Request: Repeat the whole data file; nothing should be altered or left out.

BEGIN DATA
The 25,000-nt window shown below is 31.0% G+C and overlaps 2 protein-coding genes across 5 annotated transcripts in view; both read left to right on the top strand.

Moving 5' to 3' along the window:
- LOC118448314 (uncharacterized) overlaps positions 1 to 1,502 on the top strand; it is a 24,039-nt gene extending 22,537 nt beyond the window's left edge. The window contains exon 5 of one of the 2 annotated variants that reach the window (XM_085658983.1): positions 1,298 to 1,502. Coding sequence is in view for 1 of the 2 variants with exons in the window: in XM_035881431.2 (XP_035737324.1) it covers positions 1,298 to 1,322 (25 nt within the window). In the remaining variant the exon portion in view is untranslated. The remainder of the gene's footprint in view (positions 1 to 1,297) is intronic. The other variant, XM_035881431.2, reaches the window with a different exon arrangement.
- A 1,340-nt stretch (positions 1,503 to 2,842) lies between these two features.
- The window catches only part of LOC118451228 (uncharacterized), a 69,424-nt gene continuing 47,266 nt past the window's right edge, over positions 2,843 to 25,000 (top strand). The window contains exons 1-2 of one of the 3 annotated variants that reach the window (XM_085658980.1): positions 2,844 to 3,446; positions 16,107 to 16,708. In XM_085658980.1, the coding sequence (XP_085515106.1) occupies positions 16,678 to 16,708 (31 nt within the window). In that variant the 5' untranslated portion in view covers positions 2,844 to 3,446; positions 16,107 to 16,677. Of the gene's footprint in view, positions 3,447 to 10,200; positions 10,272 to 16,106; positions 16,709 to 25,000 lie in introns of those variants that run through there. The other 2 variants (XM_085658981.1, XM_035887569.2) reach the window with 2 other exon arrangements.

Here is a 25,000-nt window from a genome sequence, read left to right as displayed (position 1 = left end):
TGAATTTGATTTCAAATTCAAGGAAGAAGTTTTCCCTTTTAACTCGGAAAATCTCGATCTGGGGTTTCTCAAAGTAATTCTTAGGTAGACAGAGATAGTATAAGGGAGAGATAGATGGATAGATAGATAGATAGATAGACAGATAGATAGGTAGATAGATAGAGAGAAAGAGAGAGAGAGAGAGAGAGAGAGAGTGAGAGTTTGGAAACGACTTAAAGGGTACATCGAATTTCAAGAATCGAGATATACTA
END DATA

The 25,000-nt window shown below is 31.0% G+C and overlaps 2 protein-coding genes across 5 annotated transcripts in view; both read left to right on the top strand.

Moving 5' to 3' along the window:
- LOC118448314 (uncharacterized) overlaps positions 1 to 1,502 on the top strand; it is a 24,039-nt gene extending 22,537 nt beyond the window's left edge. The window contains exon 5 of one of the 2 annotated variants that reach the window (XM_085658983.1): positions 1,298 to 1,502. Coding sequence is in view for 1 of the 2 variants with exons in the window: in XM_035881431.2 (XP_035737324.1) it covers positions 1,298 to 1,322 (25 nt within the window). In the remaining variant the exon portion in view is untranslated. The remainder of the gene's footprint in view (positions 1 to 1,297) is intronic. The other variant, XM_035881431.2, reaches the window with a different exon arrangement.
- A 1,340-nt stretch (positions 1,503 to 2,842) lies between these two features.
- The window catches only part of LOC118451228 (uncharacterized), a 69,424-nt gene continuing 47,266 nt past the window's right edge, over positions 2,843 to 25,000 (top strand). The window contains exons 1-2 of one of the 3 annotated variants that reach the window (XM_085658980.1): positions 2,844 to 3,446; positions 16,107 to 16,708. In XM_085658980.1, the coding sequence (XP_085515106.1) occupies positions 16,678 to 16,708 (31 nt within the window). In that variant the 5' untranslated portion in view covers positions 2,844 to 3,446; positions 16,107 to 16,677. Of the gene's footprint in view, positions 3,447 to 10,200; positions 10,272 to 16,106; positions 16,709 to 25,000 lie in introns of those variants that run through there. The other 2 variants (XM_085658981.1, XM_035887569.2) reach the window with 2 other exon arrangements.

Here is a 25,000-nt window from a genome sequence, read left to right as displayed (position 1 = left end):
TGAATTTGATTTCAAATTCAAGGAAGAAGTTTTCCCTTTTAACTCGGAAAATCTCGATCTGGGGTTTCTCAAAGTAATTCTTAGGTAGACAGAGATAGTATAAGGGAGAGATAGATGGATAGATAGATAGATAGATAGACAGATAGATAGGTAGATAGATAGAGAGAAAGAGAGAGAGAGAGAGAGAGAGAGAGTGAGAGTTTGGAAACGACTTAAAGGGTACATCGAATTTCAAGAATCGAGATATACTA